Teva says Allergan deal to close ‘any time’, expects U.S. antitrust clearance.  Teva Pharmaceutical Industries Ltd said on Wednesday it expected its $40 billion deal to buy Allergan Plc’s generics business to close “at any time,” even as the companies extended the deadline for completing the transaction to October to allow more time for the U.S. antitrust review.  The deal was announced more than a year ago and had been expected to wrap up last month, but it has taken longer as the companies have arranged sales of more drugs than anticipated to clear the antitrust regulators.  The deal closing is contingent on clearance from the U.S. Federal Trade Commission, the antitrust regulator reviewing the deal, which the companies said they expect at any time.

      Bayer Raises Takeover Bid for Monsanto.  The German industrial giant Bayer raised its all-cash takeover bid for Monsanto on Thursday, turning up the heat in its pursuit of the American agricultural company.  In a news release, Bayer said that it had increased its offer to $125 a share from $122 a share.  The German company also proposed a $1.5 billion breakup fee if a merger of the two companies ran afoul of government regulators — a concession to concerns that a transaction could raise opposition from antitrust officials.  Though the two companies operate on separate sides of the agricultural business, regulators may closely scrutinize a merger that could put additional pricing pressure on farmers.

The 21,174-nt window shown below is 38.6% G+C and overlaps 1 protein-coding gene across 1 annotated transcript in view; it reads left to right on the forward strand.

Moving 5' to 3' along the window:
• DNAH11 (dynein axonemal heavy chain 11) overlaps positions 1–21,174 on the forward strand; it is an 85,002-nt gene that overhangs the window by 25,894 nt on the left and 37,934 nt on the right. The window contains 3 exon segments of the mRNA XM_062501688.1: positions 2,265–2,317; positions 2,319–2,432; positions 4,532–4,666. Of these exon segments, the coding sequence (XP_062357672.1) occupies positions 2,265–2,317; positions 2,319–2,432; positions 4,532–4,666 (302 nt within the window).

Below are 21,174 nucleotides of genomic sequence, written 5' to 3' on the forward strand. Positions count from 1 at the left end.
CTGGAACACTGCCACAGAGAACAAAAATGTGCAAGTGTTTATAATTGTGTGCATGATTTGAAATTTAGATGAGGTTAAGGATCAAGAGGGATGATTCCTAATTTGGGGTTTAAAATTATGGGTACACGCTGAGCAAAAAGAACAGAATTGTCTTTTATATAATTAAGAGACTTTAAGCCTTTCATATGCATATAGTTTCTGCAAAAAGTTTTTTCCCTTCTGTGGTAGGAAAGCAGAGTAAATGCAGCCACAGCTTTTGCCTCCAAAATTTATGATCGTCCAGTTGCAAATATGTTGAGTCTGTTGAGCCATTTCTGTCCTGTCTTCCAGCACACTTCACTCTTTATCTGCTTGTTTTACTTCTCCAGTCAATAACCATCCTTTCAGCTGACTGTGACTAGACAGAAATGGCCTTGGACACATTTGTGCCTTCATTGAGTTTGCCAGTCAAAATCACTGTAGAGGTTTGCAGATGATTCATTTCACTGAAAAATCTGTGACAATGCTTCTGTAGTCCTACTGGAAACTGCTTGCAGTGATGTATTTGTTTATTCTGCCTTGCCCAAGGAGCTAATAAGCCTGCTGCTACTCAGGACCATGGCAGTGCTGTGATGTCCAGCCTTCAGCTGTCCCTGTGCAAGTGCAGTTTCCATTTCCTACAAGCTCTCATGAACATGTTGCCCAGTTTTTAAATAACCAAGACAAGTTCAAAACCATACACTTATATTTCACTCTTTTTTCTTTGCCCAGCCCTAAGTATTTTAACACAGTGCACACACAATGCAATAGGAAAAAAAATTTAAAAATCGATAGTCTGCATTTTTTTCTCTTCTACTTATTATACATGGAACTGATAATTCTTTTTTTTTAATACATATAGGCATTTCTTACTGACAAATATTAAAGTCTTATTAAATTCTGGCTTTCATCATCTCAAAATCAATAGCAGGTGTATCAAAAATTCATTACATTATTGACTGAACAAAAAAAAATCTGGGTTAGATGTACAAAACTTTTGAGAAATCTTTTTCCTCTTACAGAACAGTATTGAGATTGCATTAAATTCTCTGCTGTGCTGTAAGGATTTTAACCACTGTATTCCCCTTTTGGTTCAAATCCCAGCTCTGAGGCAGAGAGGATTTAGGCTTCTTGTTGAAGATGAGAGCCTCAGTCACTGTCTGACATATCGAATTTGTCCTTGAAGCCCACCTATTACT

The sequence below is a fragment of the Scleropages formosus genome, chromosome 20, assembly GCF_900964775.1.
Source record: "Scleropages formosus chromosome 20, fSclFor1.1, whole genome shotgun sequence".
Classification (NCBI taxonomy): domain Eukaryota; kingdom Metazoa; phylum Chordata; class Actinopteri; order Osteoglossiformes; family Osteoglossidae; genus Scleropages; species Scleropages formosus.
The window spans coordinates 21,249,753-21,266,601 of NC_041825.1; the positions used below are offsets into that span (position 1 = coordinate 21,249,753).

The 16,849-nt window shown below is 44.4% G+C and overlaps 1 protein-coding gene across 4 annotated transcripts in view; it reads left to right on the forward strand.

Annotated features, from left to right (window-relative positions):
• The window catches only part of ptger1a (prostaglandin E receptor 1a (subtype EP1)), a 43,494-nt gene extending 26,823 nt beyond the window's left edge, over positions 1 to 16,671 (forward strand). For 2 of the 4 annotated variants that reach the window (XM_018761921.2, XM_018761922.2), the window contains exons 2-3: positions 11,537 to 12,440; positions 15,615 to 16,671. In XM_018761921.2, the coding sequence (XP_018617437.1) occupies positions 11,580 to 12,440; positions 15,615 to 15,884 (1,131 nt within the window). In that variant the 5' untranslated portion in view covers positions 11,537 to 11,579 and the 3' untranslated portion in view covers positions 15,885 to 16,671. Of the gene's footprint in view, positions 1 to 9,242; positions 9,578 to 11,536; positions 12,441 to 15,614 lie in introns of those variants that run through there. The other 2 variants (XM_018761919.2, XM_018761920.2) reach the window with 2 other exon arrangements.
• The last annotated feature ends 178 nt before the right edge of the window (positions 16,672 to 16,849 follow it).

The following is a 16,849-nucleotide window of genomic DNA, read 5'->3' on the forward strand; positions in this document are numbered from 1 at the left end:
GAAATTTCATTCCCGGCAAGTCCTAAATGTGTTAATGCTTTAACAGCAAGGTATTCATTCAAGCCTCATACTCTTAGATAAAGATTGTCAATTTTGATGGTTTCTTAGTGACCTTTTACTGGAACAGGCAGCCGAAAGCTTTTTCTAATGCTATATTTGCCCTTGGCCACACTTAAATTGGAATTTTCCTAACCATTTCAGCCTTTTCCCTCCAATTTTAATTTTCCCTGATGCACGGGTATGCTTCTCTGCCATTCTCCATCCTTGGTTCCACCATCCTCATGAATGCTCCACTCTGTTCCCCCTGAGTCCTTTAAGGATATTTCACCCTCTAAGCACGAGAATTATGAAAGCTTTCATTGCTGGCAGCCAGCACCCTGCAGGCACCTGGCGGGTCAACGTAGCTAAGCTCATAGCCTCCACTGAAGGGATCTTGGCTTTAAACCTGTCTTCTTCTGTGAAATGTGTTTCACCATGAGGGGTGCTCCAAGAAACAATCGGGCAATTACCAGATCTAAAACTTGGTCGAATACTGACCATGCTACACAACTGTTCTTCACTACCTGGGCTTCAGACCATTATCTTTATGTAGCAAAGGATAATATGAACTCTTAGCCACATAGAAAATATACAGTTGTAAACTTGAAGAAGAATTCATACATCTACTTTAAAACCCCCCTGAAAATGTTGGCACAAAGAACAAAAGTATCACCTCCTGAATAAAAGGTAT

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      Categories: Antitrust Enforcement, Antitrust Litigation, International Competition Issues